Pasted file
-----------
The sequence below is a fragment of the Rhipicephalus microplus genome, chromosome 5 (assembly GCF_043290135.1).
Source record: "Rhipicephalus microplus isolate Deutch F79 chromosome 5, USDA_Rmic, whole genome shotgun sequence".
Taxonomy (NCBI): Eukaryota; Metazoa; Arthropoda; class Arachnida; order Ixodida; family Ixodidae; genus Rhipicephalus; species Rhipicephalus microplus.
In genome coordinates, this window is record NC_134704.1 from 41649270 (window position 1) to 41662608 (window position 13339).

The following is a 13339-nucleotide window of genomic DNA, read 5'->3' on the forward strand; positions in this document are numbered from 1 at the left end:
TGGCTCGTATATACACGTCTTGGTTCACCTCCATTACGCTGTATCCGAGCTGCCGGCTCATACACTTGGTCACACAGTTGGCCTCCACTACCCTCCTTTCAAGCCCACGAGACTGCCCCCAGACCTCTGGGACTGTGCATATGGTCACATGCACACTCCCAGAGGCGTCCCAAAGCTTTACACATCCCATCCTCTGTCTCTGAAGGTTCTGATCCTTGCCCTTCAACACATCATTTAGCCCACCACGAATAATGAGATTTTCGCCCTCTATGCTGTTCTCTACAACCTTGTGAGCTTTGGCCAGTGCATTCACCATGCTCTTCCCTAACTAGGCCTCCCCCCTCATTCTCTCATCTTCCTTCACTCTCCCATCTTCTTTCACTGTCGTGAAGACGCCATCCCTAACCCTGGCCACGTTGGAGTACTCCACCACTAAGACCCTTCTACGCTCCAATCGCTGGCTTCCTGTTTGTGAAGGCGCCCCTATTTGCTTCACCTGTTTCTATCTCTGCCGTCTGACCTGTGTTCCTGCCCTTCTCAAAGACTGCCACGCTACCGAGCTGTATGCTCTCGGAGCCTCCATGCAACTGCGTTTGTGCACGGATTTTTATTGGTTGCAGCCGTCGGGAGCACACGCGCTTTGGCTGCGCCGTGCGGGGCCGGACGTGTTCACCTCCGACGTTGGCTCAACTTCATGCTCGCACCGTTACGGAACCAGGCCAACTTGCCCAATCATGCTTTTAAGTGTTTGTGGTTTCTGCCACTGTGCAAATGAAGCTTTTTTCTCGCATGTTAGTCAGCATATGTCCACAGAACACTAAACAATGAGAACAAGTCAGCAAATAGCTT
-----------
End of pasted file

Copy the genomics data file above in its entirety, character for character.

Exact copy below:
The sequence below is a fragment of the Rhipicephalus microplus genome, chromosome 5 (assembly GCF_043290135.1).
Source record: "Rhipicephalus microplus isolate Deutch F79 chromosome 5, USDA_Rmic, whole genome shotgun sequence".
Taxonomy (NCBI): Eukaryota; Metazoa; Arthropoda; class Arachnida; order Ixodida; family Ixodidae; genus Rhipicephalus; species Rhipicephalus microplus.
In genome coordinates, this window is record NC_134704.1 from 41649270 (window position 1) to 41662608 (window position 13339).

The following is a 13339-nucleotide window of genomic DNA, read 5'->3' on the forward strand; positions in this document are numbered from 1 at the left end:
TGGCTCGTATATACACGTCTTGGTTCACCTCCATTACGCTGTATCCGAGCTGCCGGCTCATACACTTGGTCACACAGTTGGCCTCCACTACCCTCCTTTCAAGCCCACGAGACTGCCCCCAGACCTCTGGGACTGTGCATATGGTCACATGCACACTCCCAGAGGCGTCCCAAAGCTTTACACATCCCATCCTCTGTCTCTGAAGGTTCTGATCCTTGCCCTTCAACACATCATTTAGCCCACCACGAATAATGAGATTTTCGCCCTCTATGCTGTTCTCTACAACCTTGTGAGCTTTGGCCAGTGCATTCACCATGCTCTTCCCTAACTAGGCCTCCCCCCTCATTCTCTCATCTTCCTTCACTCTCCCATCTTCTTTCACTGTCGTGAAGACGCCATCCCTAACCCTGGCCACGTTGGAGTACTCCACCACTAAGACCCTTCTACGCTCCAATCGCTGGCTTCCTGTTTGTGAAGGCGCCCCTATTTGCTTCACCTGTTTCTATCTCTGCCGTCTGACCTGTGTTCCTGCCCTTCTCAAAGACTGCCACGCTACCGAGCTGTATGCTCTCGGAGCCTCCATGCAACTGCGTTTGTGCACGGATTTTTATTGGTTGCAGCCGTCGGGAGCACACGCGCTTTGGCTGCGCCGTGCGGGGCCGGACGTGTTCACCTCCGACGTTGGCTCAACTTCATGCTCGCACCGTTACGGAACCAGGCCAACTTGCCCAATCATGCTTTTAAGTGTTTGTGGTTTCTGCCACTGTGCAAATGAAGCTTTTTTCTCGCATGTTAGTCAGCATATGTCCACAGAACACTAAACAATGAGAACAAGTCAGCAAATAGCTT